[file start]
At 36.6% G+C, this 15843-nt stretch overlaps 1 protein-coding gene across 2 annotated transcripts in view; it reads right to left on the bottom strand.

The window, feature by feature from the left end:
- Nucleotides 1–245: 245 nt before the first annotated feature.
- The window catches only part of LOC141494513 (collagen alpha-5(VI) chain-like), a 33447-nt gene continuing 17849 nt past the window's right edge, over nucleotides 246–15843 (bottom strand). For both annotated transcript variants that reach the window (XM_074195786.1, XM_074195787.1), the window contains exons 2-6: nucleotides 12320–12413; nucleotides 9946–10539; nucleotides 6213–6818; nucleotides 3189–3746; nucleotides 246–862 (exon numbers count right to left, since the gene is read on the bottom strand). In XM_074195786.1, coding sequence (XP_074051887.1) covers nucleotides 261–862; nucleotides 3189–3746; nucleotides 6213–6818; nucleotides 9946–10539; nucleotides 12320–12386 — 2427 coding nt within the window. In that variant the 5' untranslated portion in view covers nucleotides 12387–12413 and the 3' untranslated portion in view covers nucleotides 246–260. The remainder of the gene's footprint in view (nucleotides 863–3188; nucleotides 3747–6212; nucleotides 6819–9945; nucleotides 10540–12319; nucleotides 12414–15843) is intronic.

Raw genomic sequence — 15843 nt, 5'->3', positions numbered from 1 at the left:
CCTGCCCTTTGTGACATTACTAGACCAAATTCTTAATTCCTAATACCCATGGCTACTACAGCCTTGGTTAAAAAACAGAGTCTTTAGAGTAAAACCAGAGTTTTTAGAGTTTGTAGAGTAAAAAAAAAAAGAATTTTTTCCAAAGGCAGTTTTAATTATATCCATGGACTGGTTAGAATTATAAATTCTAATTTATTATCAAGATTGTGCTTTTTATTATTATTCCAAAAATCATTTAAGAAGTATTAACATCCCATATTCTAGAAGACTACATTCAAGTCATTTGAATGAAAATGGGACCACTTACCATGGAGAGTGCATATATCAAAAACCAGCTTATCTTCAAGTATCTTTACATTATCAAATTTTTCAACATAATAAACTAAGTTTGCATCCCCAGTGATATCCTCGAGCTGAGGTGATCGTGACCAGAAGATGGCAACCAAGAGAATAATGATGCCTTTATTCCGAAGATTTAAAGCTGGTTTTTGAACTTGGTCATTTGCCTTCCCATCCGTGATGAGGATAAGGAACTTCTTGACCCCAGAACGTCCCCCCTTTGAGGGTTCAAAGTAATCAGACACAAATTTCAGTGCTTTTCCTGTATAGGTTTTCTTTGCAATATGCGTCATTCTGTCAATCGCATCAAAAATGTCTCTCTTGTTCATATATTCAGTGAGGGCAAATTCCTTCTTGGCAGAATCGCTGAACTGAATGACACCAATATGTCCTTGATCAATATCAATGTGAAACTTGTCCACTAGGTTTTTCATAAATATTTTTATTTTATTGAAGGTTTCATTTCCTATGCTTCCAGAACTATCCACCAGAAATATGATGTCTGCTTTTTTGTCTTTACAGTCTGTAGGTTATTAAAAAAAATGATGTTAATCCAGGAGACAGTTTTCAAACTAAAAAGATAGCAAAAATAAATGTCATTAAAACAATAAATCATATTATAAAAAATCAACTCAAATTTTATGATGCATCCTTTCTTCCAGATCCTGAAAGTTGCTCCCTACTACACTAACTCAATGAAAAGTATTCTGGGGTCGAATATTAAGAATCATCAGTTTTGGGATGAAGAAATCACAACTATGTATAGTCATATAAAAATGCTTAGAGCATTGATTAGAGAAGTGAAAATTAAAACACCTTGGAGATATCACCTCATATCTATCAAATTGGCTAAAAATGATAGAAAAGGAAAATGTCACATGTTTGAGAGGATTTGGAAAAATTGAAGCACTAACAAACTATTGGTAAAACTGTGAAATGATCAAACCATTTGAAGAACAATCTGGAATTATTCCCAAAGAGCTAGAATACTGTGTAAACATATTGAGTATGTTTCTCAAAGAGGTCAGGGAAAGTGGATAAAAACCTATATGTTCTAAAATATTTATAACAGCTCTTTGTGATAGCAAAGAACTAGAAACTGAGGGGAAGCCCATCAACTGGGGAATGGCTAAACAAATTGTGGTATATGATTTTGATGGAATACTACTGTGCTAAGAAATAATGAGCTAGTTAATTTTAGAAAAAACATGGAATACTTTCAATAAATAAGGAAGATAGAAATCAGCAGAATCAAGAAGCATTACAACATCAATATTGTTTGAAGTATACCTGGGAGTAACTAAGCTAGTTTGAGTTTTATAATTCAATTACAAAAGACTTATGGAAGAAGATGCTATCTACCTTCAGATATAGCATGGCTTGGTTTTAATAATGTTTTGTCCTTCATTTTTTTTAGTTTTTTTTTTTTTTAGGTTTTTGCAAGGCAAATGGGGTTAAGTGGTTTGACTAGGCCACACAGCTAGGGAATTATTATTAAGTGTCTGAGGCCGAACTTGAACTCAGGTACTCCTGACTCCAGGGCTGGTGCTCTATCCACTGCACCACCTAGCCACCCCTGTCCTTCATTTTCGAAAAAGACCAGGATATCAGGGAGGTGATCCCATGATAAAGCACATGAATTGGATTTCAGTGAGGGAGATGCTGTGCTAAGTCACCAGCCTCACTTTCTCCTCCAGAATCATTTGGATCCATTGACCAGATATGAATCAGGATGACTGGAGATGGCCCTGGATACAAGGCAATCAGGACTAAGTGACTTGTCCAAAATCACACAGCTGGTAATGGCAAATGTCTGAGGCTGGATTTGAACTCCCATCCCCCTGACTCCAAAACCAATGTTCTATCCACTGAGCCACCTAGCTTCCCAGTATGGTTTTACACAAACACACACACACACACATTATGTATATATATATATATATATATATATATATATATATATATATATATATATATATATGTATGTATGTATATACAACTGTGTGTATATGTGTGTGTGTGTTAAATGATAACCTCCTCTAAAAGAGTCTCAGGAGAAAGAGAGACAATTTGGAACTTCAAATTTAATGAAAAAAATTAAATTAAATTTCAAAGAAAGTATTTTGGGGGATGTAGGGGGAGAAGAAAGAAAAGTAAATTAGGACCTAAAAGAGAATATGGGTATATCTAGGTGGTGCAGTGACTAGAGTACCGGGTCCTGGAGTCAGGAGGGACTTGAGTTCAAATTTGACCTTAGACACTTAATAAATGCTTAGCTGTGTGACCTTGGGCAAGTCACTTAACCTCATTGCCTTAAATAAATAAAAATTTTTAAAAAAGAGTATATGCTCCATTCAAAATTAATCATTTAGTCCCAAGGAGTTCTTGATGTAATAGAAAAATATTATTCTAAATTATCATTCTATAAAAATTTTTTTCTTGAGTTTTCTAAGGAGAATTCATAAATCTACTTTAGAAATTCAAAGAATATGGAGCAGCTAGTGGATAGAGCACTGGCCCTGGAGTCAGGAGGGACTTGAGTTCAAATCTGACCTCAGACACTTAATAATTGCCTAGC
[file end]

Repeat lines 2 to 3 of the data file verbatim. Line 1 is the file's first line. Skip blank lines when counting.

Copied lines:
The window, feature by feature from the left end:
- Nucleotides 1–245: 245 nt before the first annotated feature.